Russian is a beautifully constructed language, with simple near phonetic spelling and a logical grammar – yes there are exceptions and a whole swag of rules, but it’s simple – six cases, three genders, three tenses, the past and future tense having an imperfect and perfect view, the present always being imperfect (who couldn’t love that?).
Sure the rules for numbers are a little odd, and because the language is so inflected sentences can consist of words in almost any order one has to become sensitive to dramatic effect, but overall wonderful and simple. No more complex really than teaching yourself perl or python, if you want a computing analogy.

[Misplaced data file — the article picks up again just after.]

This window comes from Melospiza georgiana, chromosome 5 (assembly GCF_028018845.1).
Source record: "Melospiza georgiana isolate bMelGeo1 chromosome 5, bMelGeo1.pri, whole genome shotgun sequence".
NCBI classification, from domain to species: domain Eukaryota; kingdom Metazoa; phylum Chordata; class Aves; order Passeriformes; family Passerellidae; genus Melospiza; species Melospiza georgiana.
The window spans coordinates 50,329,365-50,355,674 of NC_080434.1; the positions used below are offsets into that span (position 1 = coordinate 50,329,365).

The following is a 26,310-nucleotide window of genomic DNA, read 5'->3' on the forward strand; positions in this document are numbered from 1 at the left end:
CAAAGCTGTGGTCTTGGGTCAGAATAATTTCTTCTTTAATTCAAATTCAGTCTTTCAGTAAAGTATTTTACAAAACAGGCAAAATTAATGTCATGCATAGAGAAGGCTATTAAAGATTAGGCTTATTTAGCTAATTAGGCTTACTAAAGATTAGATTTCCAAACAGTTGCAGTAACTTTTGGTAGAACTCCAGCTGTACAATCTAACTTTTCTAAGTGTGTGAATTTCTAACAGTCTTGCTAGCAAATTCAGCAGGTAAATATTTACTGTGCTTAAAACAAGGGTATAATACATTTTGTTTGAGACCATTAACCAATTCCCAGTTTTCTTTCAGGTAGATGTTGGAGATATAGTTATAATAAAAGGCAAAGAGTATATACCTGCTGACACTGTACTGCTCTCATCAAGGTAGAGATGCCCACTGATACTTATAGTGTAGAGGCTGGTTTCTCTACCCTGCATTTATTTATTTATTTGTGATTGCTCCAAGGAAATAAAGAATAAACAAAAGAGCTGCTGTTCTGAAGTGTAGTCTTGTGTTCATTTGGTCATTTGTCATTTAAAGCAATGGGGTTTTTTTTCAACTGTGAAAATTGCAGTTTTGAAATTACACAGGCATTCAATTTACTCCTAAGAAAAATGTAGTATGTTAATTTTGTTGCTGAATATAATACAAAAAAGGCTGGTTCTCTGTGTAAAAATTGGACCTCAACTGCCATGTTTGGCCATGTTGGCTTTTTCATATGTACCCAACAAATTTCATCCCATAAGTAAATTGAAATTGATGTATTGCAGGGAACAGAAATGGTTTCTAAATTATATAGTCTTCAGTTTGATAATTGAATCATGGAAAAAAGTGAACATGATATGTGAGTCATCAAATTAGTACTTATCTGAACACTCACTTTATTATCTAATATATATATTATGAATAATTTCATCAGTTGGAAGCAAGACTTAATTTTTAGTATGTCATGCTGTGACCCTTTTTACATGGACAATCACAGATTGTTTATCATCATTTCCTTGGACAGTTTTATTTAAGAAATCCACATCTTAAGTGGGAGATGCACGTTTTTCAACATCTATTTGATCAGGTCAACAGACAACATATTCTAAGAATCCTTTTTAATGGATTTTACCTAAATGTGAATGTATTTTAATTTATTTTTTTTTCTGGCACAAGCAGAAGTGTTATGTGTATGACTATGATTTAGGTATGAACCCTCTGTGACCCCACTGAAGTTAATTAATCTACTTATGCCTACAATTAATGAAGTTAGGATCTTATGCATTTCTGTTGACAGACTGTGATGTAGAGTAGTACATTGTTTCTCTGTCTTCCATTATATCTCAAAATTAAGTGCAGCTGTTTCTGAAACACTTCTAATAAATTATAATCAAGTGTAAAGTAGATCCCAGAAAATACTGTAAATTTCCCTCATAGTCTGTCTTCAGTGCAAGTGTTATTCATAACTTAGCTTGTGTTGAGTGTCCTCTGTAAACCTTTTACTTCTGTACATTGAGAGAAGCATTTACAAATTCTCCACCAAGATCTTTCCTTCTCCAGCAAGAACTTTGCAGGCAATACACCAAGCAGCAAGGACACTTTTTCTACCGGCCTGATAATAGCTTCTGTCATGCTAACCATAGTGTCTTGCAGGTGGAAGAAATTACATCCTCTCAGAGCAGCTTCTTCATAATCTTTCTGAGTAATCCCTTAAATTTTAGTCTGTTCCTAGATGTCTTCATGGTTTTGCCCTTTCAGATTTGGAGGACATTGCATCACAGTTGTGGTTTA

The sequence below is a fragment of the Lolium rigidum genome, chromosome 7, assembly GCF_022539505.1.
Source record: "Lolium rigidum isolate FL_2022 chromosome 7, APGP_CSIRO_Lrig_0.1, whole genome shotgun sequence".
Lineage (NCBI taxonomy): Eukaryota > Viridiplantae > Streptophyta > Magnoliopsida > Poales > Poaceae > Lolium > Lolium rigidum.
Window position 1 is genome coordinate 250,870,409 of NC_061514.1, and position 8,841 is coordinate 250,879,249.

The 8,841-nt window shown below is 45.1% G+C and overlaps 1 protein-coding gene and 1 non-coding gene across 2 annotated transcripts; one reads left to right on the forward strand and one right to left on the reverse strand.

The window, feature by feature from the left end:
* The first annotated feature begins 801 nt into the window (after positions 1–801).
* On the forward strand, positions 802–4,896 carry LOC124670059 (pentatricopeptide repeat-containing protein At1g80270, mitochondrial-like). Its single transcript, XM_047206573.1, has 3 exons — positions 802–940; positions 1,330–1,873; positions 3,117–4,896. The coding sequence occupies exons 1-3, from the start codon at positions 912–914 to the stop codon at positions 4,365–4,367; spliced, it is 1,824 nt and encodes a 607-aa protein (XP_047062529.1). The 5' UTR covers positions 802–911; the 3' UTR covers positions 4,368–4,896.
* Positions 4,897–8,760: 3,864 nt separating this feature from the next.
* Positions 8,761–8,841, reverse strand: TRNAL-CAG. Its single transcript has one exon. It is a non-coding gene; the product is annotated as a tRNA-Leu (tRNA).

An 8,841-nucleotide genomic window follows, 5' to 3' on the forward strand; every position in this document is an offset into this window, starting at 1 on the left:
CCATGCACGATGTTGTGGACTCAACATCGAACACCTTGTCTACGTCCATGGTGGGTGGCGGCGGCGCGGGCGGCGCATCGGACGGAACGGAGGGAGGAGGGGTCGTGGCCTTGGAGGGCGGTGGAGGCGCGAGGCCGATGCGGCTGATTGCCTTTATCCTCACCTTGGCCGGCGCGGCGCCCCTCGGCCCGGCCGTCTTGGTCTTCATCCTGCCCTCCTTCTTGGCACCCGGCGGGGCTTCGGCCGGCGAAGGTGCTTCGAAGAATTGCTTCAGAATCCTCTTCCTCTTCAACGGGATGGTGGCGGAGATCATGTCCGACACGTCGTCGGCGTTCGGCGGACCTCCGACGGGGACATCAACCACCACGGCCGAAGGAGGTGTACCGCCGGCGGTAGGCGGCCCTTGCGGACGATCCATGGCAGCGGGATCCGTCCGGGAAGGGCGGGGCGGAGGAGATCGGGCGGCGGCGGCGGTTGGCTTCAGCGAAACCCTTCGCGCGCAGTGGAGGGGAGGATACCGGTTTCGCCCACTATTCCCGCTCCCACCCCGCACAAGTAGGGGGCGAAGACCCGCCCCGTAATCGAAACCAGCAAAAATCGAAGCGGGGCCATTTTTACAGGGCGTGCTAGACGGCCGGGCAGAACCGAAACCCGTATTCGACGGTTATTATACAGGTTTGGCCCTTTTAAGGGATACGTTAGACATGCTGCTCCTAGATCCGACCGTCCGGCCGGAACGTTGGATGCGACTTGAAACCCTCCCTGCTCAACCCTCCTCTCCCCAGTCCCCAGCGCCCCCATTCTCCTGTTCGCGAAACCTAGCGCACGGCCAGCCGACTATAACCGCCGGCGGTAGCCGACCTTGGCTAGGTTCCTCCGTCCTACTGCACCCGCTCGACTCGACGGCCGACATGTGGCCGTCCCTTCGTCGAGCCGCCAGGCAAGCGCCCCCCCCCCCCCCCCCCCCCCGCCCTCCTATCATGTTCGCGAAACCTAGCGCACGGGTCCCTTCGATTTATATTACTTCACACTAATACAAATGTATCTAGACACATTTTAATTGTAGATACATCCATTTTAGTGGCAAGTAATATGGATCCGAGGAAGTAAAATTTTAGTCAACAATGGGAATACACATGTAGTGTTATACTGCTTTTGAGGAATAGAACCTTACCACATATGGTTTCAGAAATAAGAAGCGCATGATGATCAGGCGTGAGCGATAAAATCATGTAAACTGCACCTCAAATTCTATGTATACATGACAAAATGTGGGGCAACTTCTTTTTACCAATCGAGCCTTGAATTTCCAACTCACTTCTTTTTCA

Except of course for the genitive plural – which is needlessly complex and which squats like an unreformed toad in Russian grammar books saying, so you thought this was easy, I’ve got news for you…
I’ve always had this fantasy that one night in 1918, at the People’s Commission for Enlightenment, in Petrograd, which of course was a building with colonnades, a group of grammarians had been assembled to reform the genitive plural.
– But Comrade Lunacharsky, the genitive plural, it will take weeks
– I want it done, if we are to teach the peasants and the minorities to read we must simplify, simplify
– Comrade, there is no tea, no vodka, not even tobacco, we cannot continue, we cannot start
– Very well, I will arrange supplies
And in the chaos of the Revolution, the grammar committee never reconvened, for want of a packet of tea and a bottle of Stolichnaya …